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‘Ding’ Darling film series to kick off with ‘Bluebird Man’

By Staff | Jan 7, 2020

PHOTO PROVIDED DDWS is airing the film “The Swamp” in conjunction with local appearances by Michael Grunwald, author of “The Swamp: The Everglades, Florida, and the Politics of Paradise,” which informed the documentary.

The popular free “Ding” Darling Wednesday Film Series will kick off on Jan. 8 with a film that follows a man trying to understand the bluebirds decline.

“Ding” Darling Wildlife Society Development Officer Sierra Hoisington said the eighth annual “Ding” Darling Wednesday Film Series is a great way to bring documentaries to the public that are not available for people to watch on their own devices, or are not well-known. She said they wanted to bring the conservation messages to the public for free.

Hoisington said she typically starts finding the documentaries in the summer through basic searches of conservation films. She said she tries to pair the film in conjunction with their lecture series.

“A lot of them have similar themes,” Hoisington said of the film and lecture series.

The eighth annual film series will kick off with “Bluebird Man.” The film focuses on Alfred Larson, a 91-year old who has been monitoring and maintaining more than 300 nest boxes for bluebirds in Idaho for 35 years to learn about the bird’s decline. He was among the first citizen scientists to take up the North American Bluebird Society call to action back in 1978 as bluebirds were facing steep declines since the 1950s.

Bluebirds rely on tree cavities to build their nests. Introduced species such as European starlings and house sparrows often outcompete bluebirds for the nesting cavities. The non-profit society launched its campaign to encourage citizens from all walks of life to put up nest boxes specifically designed for bluebirds, thereby playing an instrumental role in the bluebird’s recovery.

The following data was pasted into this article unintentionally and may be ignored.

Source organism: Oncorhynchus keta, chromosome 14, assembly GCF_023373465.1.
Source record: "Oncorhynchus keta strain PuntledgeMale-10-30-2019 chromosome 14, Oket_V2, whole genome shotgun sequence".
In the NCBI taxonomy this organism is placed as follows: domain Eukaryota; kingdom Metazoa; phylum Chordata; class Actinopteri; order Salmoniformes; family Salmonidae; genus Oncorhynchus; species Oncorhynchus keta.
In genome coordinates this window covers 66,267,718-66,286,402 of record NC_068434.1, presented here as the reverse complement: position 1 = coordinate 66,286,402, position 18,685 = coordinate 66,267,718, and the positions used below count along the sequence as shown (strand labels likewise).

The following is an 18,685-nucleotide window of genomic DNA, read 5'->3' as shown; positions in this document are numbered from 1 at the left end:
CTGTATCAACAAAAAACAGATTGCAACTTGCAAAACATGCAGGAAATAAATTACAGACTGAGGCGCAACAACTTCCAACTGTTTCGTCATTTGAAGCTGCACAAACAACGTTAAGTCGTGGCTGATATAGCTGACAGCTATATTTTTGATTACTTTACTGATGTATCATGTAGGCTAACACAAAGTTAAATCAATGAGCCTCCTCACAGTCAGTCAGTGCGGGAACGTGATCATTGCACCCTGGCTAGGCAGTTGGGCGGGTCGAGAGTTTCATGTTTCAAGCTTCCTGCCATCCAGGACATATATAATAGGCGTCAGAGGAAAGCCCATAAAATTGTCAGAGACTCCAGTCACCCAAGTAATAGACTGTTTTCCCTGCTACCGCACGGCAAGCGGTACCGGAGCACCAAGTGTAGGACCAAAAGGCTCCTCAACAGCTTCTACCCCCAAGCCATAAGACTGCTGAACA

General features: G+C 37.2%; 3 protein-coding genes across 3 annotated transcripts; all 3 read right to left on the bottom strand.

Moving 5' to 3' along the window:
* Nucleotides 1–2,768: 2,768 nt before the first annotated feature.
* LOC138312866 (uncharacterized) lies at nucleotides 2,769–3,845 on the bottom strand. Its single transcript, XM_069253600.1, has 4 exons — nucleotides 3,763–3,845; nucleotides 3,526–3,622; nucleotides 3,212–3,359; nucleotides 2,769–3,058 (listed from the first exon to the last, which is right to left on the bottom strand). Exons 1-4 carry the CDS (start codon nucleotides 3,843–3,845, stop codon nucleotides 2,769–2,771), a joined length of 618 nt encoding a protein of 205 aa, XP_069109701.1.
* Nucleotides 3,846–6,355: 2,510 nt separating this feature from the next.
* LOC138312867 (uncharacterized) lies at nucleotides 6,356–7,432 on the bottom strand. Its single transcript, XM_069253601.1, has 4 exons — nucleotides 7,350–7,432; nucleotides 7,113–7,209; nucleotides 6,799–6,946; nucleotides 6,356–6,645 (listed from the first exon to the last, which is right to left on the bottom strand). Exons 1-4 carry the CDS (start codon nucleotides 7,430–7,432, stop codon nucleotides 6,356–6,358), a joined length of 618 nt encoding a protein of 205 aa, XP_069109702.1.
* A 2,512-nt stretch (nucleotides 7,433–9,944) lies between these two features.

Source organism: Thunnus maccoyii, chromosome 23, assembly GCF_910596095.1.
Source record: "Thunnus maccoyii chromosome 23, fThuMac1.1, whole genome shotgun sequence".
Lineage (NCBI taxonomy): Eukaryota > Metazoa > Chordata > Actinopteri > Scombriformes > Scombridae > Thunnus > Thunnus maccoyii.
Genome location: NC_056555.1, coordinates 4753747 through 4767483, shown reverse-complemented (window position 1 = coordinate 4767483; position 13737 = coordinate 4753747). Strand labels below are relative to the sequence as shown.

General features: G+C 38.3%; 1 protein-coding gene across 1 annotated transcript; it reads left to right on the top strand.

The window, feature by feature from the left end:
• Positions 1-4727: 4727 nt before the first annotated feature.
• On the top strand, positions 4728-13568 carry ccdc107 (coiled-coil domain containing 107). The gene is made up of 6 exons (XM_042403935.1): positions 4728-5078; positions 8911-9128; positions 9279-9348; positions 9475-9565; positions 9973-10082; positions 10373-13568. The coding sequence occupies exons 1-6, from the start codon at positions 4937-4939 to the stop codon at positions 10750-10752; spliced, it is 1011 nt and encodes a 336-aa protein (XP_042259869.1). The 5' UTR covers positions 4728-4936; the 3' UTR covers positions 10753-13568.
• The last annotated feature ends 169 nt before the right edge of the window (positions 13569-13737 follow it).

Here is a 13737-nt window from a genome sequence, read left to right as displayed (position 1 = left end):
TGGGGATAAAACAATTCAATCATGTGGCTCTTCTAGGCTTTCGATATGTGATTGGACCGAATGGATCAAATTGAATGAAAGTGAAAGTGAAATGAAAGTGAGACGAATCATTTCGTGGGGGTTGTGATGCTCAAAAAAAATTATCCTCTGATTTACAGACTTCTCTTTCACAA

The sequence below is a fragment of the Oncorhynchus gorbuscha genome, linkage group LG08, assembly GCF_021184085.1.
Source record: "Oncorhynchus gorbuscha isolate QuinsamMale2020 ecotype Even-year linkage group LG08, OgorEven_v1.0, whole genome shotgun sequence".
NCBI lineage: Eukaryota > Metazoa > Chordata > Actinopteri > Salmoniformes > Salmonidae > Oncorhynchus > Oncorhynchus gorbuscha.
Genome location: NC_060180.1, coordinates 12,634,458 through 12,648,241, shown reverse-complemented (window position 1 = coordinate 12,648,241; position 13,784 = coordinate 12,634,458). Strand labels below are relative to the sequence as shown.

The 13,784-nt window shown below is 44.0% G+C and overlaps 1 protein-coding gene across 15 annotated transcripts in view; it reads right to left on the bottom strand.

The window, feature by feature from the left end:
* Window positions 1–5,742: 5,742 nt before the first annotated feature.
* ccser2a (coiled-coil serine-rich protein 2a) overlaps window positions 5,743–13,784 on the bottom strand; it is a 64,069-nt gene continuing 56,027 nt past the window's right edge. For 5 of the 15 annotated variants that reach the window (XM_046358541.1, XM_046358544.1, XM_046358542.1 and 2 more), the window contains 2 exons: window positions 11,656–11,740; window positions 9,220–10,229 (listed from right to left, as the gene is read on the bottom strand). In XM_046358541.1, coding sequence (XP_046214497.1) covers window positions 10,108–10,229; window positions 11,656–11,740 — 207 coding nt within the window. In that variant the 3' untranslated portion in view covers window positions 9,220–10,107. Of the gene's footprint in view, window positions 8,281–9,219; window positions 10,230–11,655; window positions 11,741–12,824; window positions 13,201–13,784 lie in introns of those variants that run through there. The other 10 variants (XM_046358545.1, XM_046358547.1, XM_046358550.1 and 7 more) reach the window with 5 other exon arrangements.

The 30-minute Emmy Award-nominated film follows Larson’s journey as he bands more than 27,000 bluebirds and finds the secret to longevity in the process.

The remaining films include: “Queen of the Sun: What Are the Bees Telling Us?” on Jan. 22; “Water & Power: A California Heist” on Feb 5; “BLUE” on Feb. 19; “Ghost Bird” on March 4; “The Swamp” on March 18; and “Bird of Prey” on April 1.

Hoisington said “BLUE” talks about the plastics around the ocean, which are centralized around Australia. “The Swamp,” a highlight of the series, shares the repeated efforts to transform the Florida Everglades into an agricultural and urban kingdom.

All the films will be shown at 1 p.m. in the Visitor and Education Center at the J.N. “Ding” Darling National Wildlife Refuge, at 1 Wildlife Drive, Sanibel.

She said individuals are more than welcome to attend the film showing and take a stroll around the Nature Center to learn more about what “Ding” has to offer.

“After every single film we host a short discussion where people are more than welcome to ask questions about the film, or point out what they have learned. Those typically last around 30 minutes after the film,” Hoisington said.

She said the film series are well attended, so she advises individuals to come early to ensure they get a seat. Seating is limited and on a first-come basis.

The DDWS hosts the film showings with sponsorship from Sanibel-Captiva Beach Resorts.

For more information, visit dingdarlingsociety.org/articles/lecture-and-film-series.